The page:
The strut housing was reused, a new shock was installed (or if not serviceable, the housing was replaced), then the original spring was reinstalled along with a new upper mount and hardware. I’ve probably done it a thousand times, until … dun, dun dun …the quick strut!
      But before we get into that fast fix, let’s drive it home with a final word of wisdom: Shocks are not struts, and struts are not shocks, but a shock is part of a strut. The closest you get is when the strut housing isn’t serviceable, and the shock absorber and strut housing are one piece. On a vehicle that has separate suspension springs and shocks, you can replace one or the other. On a vehicle that has strut suspension, you also can replace one or the other. Think about it like this: Regardless of the type of suspension, the same components are there, and they do the same things – they just differ in the way they are put together.
      link hidden, please login to view Every time a shock absorber is collapsed or expanded, oil is forced between different chambers, through a small orifice inside. The effort that it takes to force the oil through is what dampens the suspension movement, and you can feel the resistance when you attempt to move the shock rod by hand.
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    • By Counterman
      PRT announced it has added complete strut assemblies for the 2019-2020 Nissan Altima.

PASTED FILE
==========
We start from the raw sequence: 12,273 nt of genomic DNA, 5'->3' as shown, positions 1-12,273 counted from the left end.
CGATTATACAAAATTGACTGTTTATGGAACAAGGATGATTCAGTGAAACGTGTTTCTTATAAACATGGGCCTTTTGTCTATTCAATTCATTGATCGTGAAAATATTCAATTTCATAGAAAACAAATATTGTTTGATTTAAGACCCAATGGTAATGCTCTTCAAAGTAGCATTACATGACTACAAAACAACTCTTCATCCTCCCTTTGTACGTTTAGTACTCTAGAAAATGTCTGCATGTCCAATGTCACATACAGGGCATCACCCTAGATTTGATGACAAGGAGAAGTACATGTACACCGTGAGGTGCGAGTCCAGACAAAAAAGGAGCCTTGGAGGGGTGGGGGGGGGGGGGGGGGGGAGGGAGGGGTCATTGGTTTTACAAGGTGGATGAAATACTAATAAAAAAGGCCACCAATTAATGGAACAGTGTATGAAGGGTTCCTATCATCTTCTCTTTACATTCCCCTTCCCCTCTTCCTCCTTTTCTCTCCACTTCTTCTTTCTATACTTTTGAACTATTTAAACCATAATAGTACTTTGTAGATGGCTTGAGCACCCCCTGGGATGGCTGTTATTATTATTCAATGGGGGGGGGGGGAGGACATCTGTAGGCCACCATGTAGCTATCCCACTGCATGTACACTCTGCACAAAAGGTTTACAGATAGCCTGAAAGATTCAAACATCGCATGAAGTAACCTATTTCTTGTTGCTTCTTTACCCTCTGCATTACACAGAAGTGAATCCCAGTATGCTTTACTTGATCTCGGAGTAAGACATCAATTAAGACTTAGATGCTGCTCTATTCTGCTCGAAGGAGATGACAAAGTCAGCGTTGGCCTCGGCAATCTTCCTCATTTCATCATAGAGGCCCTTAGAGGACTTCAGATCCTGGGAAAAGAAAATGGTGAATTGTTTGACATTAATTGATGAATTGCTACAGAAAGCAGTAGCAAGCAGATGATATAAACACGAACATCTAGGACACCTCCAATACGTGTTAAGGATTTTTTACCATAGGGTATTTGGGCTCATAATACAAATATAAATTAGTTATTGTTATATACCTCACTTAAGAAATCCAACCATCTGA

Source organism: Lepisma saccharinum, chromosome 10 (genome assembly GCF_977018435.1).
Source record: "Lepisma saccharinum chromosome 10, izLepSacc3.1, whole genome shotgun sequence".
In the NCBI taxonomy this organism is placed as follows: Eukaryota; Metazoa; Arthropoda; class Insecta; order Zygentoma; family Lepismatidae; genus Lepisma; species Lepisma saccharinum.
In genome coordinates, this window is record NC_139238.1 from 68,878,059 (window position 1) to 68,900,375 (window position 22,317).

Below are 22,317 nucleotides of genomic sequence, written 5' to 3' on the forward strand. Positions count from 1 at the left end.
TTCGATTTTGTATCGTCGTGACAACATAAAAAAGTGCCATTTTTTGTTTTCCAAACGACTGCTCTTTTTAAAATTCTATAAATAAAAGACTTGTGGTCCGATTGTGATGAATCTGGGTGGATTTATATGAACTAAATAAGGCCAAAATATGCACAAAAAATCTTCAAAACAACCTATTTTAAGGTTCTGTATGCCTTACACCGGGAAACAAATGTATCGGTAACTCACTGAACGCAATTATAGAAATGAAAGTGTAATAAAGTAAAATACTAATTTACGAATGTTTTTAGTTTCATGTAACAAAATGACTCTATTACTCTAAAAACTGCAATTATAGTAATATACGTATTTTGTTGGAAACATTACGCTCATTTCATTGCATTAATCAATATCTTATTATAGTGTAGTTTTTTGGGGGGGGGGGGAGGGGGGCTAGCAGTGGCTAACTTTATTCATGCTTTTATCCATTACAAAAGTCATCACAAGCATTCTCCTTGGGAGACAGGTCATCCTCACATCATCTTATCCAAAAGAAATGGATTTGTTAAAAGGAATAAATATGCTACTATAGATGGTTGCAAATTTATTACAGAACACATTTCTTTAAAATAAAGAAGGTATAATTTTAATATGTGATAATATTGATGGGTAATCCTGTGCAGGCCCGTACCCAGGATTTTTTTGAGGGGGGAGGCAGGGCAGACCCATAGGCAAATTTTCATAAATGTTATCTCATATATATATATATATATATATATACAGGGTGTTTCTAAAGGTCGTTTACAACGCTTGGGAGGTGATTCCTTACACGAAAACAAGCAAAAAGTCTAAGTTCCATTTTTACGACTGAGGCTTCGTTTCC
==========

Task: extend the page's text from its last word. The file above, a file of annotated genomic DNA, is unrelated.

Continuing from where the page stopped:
The launches apply to front right and front left positions and fit the Platinum, S, SL and SV trim levels, among others.
      With the product introductions, PRT has added new coverage for 275,000 vehicles in North America, according to the company.
      PRT is a brand of the ADD USA group, one of the largest exporters of complete strut assemblies in the world. PRT products are manufactured under the strictest OE quality processes required by the main automakers, according to the company.  
      “As an OEM supplier, we are continually investing in research and development of new products,” said Bruno Bello, director of global category and marketing at PRT. “These first-to-market applications  reinforce the commitment of PRT for the  best quality, technology and innovative solutions to the aftermarket.”
      For more information, call 770-238-1611 or visit
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      link hidden, please login to view
    • By Counterman